Pompey 0 Crewe 1 '“ Neil Allen's match report
Fratton Park's public address system remained tactfully silent.
Certainly not the occasion for grand declarations about the sponsors’ man of the match.
Recipients of the accolade are subsequently asked to visit various corporate lounges to meet supporters.
Considering the players had gone missing on the pitch, successfully locating anyone to carry out the post-match honours would have proven improbable.
The Blues chose yesterday to go AWOL. Of all the games, of all the stages of the season, Paul Cook’s men went into hiding.
Cowering behind sofas, trembling under beds, phones switched off and fingers plugging ears.
Pompey’s players didn’t bother turning up – much to the disgust of those supporters who did attend Fratton Park.
The previous weekend, an admirable victory at Carlisle had ramped up belief of automatic promotion. Cruelly it seems.
That potential season-defining moment has been followed up by one point from two home matches as those storm clouds of doubt once again gather.
Yet it wasn’t merely defeat to Crewe which stung the Fratton faithful, it was the abject manner in which it occurred.
David Artell’s side had been hammered at relegation rivals Hartlepool four days previously, all goals arriving in the second half.
They deservedly departed Fratton Park with a 1-0 triumph and keeper Ben Garratt having not been asked to save a single shot.
The scoreline would have been more emphatic had it not been for two Enda Stevens clearances off the line.
The Railwaymen headed to a Pompey side with aspirations of breaking into the top three – yet what they encountered was a weak, snivelling opposition.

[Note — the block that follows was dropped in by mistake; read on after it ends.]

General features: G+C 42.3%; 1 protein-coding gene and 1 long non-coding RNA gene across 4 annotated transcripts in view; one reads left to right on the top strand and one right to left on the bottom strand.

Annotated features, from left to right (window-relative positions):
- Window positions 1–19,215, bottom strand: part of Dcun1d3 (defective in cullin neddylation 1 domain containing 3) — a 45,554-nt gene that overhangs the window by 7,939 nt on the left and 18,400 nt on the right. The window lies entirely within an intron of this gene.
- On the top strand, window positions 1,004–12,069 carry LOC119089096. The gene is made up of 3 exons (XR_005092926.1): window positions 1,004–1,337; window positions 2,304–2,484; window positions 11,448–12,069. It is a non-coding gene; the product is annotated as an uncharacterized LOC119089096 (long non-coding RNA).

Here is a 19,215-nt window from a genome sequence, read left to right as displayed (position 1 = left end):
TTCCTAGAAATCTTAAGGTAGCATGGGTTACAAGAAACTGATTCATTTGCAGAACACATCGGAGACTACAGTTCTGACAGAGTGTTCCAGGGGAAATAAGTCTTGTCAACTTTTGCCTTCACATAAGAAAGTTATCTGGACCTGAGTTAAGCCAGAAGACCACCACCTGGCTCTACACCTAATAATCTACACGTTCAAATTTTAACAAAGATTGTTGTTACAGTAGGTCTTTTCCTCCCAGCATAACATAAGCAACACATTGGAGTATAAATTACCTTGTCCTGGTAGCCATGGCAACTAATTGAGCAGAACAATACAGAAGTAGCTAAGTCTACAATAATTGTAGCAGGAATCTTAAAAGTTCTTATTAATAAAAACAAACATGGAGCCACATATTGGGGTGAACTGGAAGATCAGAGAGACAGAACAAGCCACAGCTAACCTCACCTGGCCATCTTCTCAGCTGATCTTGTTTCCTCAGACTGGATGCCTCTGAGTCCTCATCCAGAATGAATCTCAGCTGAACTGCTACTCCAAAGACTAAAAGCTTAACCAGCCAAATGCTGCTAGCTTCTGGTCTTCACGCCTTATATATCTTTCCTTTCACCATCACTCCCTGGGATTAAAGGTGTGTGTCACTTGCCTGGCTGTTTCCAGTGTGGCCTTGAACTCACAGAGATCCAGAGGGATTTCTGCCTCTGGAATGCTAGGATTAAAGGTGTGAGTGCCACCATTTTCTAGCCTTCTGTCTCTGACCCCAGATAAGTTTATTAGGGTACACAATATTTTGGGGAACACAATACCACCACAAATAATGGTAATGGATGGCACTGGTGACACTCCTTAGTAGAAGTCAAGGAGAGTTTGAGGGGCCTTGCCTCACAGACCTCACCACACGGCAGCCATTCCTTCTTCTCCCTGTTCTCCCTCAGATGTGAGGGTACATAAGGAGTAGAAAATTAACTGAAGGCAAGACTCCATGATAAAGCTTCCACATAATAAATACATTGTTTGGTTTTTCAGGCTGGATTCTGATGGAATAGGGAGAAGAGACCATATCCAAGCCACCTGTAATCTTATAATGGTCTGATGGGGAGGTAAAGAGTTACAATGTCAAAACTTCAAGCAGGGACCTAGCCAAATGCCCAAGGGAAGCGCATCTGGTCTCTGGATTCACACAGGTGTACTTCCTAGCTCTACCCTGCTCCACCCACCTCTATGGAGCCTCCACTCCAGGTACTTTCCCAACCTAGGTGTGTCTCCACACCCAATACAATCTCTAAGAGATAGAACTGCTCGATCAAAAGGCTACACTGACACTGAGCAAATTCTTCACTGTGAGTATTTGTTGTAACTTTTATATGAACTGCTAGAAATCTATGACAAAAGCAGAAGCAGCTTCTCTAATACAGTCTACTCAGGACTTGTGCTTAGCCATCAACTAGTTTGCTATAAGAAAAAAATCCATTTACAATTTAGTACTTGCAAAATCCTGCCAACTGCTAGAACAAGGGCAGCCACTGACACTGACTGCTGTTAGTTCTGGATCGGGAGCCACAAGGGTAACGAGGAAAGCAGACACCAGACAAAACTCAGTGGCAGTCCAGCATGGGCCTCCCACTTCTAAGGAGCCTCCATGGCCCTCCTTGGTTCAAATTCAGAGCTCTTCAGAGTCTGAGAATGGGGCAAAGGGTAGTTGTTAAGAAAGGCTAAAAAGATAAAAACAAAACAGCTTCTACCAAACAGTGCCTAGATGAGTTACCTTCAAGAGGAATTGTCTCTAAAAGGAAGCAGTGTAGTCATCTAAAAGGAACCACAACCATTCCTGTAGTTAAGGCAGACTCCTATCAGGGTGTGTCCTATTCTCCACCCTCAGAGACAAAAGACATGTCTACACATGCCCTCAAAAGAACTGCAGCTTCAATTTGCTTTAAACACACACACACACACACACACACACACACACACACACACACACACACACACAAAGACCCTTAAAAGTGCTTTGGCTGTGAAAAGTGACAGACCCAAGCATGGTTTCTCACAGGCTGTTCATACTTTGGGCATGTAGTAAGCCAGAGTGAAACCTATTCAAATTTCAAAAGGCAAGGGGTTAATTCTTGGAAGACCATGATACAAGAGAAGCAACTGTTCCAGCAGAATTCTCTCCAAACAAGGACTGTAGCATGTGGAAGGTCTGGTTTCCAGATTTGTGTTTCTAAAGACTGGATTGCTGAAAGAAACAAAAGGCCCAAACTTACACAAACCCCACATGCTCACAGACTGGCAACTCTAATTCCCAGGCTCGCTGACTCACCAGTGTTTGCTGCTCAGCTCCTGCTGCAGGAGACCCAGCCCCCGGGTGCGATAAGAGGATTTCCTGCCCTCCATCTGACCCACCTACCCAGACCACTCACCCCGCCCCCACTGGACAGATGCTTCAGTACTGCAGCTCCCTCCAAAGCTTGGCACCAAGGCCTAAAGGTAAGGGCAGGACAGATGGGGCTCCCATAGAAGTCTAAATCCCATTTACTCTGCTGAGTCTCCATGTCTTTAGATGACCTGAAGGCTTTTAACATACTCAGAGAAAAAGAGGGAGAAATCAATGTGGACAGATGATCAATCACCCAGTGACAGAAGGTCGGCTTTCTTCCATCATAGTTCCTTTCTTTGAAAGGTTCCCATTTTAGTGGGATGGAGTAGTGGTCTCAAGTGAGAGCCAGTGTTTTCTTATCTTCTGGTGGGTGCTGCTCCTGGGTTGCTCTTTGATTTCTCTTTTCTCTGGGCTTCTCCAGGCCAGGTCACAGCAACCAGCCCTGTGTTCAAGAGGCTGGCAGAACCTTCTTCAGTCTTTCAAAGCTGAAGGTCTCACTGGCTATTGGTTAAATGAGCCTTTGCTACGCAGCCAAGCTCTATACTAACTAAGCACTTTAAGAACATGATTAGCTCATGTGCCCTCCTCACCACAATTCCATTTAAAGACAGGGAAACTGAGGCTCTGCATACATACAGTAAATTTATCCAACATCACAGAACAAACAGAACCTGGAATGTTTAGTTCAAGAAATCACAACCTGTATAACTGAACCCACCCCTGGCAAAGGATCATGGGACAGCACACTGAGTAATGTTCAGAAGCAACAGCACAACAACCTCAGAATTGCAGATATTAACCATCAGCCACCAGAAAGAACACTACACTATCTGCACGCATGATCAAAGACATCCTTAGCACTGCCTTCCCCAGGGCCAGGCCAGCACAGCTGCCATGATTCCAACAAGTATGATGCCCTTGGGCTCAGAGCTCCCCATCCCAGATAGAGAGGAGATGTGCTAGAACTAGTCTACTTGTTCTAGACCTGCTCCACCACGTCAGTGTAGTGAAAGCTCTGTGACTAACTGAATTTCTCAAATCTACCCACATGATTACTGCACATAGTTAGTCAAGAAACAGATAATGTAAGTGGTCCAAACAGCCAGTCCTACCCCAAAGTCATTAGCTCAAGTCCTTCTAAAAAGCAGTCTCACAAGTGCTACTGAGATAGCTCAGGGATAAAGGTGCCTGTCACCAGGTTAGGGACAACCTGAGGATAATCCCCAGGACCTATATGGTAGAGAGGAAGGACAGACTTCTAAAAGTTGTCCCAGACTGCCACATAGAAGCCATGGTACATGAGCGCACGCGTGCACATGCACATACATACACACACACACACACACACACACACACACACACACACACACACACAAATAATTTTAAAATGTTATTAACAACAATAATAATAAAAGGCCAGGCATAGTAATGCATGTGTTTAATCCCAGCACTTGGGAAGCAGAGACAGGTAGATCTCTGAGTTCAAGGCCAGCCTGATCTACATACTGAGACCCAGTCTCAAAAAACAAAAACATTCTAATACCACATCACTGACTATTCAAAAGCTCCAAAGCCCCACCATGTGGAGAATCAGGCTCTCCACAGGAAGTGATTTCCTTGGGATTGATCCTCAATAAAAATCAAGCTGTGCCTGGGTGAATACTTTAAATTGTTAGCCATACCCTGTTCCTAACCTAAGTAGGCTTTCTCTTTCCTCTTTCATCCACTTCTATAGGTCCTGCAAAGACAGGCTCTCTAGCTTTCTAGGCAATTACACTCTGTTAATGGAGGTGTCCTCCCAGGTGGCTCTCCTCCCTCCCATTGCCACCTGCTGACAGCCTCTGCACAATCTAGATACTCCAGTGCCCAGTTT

Cook’s troops were unrecognisable as they dredged up their worst home performance of the campaign.
Such was its limp inadequacy, chants of ‘What the hell was that’ rang out after the final whistle as patience crumbled.
Sections of the Fratton crowd have on occasions proven unduly harsh on their side during the ongoing banishment to the bottom division of the Football League.
However, on this occasion, they were absolutely justified in the level of criticism spat in the team’s direction once Crewe’s victory had been confirmed.
The players’ customary circuit of appreciation descended into a shooting gallery. How they must have longed for the solace of the dressing room.
Still, even then, Cook addressed his side for around 30 minutes once congregated in the South stand confines. It can only be assumed all talk was of the negative variety.
It is often stated in football that clubs win as a team and lose as a team. Well, as a team they let down the supporters against Crewe.
The performance was as lacklustre and soulless as there has been under Cook this season, particularly on home soil. Almost to a man they were culpable.
Scratching around for a man of the match, Enda Stevens’ goal-line blocks and several dangerous first-half crosses should see him excused from facing barbed comments.